Friday, May 24, 2013
Camp Abilities Connects Visually Impaired, Blind Children and Families Through Sports
It incorporates different sports like baseball, archery, and swimming to get campers physically active while building confidence.
A local organization is using a weeklong camp to connect families who have children that are visually impaired.
Camp Abilities Alaska is part of a nationwide sports camp for teens and children who are blind or visually impaired. It incorporates different sports like baseball, archery, and swimming to get campers physically active while building confidence.
“It’s a great place to go to make friends and get out and do stuff that you might normally not get to do,” said Josh Farmer, a coach with Camp Abilities.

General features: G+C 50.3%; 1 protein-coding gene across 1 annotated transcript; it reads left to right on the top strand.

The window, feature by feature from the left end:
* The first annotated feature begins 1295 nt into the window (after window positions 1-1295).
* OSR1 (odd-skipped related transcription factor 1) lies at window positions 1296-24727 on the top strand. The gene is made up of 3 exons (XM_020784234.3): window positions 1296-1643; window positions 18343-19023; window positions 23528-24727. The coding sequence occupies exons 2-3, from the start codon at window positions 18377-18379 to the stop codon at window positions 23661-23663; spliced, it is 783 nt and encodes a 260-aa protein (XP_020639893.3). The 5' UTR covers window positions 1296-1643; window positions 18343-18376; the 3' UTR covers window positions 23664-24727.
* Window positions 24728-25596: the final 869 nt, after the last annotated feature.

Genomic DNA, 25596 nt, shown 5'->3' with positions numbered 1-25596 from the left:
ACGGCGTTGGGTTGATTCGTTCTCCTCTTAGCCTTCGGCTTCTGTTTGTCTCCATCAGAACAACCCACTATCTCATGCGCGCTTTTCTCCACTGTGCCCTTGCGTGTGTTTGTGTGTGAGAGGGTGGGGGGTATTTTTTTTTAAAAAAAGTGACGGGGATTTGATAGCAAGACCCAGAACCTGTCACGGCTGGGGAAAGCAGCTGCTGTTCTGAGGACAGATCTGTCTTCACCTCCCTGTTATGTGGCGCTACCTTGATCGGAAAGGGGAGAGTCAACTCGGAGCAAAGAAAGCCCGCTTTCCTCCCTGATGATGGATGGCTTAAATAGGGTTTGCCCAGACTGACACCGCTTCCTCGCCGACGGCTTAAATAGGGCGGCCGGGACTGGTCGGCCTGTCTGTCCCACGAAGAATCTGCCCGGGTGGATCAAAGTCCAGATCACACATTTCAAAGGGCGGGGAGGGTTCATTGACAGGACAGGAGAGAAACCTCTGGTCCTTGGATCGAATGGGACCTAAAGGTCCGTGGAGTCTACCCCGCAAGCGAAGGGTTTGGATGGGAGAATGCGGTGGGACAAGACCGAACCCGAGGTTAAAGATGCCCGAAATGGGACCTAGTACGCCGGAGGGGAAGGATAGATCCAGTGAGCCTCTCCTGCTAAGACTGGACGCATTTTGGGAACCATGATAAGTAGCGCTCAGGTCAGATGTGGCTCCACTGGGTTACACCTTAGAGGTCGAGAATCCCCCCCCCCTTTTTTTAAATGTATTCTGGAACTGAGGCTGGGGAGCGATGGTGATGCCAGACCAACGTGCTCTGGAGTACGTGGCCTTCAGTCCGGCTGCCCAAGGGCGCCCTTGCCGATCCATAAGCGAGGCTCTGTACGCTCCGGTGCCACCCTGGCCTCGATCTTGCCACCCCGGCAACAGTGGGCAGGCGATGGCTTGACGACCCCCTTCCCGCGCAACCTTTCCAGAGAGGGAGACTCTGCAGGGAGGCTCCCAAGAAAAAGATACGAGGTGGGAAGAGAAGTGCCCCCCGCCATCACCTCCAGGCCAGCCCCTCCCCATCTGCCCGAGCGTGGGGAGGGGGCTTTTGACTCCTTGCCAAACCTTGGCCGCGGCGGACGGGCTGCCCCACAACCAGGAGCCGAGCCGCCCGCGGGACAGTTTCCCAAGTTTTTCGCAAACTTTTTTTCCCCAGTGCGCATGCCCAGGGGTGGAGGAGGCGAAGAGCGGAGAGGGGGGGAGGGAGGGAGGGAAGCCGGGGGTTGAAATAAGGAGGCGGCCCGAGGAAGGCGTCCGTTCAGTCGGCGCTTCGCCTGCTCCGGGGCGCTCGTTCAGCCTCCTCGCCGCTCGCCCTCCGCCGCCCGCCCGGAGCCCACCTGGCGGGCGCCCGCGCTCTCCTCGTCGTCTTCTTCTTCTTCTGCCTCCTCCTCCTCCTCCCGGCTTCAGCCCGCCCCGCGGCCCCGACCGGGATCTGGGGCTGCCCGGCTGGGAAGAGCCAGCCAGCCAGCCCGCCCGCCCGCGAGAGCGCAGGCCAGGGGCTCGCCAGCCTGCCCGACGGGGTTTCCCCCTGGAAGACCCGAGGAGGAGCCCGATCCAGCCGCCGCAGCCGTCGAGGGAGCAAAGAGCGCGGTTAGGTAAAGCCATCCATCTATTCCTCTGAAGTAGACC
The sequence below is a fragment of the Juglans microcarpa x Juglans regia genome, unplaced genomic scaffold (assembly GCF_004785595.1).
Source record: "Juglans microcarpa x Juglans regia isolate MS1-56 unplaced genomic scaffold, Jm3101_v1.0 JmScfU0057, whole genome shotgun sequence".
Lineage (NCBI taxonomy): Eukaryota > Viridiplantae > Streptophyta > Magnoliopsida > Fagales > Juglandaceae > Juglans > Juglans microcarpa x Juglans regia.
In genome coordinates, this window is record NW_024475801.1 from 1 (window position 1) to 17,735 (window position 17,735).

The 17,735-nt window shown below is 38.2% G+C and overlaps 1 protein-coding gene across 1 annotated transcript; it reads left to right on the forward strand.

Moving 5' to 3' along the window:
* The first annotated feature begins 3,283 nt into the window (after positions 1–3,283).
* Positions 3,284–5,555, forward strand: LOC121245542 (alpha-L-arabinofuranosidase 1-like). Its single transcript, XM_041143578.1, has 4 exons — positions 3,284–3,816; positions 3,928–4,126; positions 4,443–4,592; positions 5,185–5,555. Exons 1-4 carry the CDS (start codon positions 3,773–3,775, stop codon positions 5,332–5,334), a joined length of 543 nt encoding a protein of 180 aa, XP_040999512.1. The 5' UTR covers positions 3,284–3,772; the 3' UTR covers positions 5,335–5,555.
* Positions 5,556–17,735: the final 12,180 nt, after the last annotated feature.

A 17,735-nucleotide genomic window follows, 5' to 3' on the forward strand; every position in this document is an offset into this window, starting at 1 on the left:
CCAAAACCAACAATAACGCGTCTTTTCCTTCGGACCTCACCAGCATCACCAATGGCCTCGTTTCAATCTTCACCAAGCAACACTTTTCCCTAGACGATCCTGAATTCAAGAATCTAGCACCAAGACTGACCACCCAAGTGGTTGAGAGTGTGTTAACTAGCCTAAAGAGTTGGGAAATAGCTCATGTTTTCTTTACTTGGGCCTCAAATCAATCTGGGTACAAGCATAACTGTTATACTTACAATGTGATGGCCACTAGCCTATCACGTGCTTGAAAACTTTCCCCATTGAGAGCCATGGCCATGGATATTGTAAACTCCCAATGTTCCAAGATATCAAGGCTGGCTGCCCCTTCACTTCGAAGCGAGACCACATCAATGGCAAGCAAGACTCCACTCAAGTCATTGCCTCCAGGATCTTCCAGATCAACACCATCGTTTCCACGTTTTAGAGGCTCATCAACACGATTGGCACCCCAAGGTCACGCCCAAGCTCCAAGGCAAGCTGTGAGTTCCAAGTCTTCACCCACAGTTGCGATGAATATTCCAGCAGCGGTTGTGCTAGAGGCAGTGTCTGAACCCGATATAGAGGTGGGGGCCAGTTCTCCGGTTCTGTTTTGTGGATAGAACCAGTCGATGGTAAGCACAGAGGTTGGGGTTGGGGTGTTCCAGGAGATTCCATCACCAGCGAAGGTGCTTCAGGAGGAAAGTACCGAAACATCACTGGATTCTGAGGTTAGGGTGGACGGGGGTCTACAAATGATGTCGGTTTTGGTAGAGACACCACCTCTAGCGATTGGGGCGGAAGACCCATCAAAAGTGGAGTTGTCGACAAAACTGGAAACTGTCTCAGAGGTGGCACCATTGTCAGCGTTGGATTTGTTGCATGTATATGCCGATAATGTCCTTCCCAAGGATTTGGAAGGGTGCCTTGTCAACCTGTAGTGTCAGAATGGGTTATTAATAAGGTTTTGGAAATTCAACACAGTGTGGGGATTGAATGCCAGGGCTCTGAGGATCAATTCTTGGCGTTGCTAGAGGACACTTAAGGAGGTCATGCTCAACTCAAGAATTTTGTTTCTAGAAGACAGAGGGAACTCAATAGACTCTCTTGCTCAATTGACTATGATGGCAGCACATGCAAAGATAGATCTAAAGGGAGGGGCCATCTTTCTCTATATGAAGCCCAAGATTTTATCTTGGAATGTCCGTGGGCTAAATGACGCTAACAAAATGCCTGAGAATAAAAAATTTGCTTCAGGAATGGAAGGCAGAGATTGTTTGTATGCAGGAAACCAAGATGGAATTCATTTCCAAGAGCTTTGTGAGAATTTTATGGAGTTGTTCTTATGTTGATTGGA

It’s also a place where one mother, Pamela Gebert, is connecting with families who have children who are blind. Gebert’s 11-year-old daughter Julia was born blind.
She started an organization called Alaska Parents of Blind Children, a support group for families to turn to year round.
“There’s a lot of families that just didn’t have anywhere to turn, to get in touch with other families and to ask questions,” she said.
But for many campers, including her daughter Julia, the weeklong of fun was about reconnecting with friends.
“I get to learn things about them, find things in common,” she said.
This is the tenth anniversary for Camp Abilities Alaska, which has brought hundreds of youth from across the state to Anchorage every summer.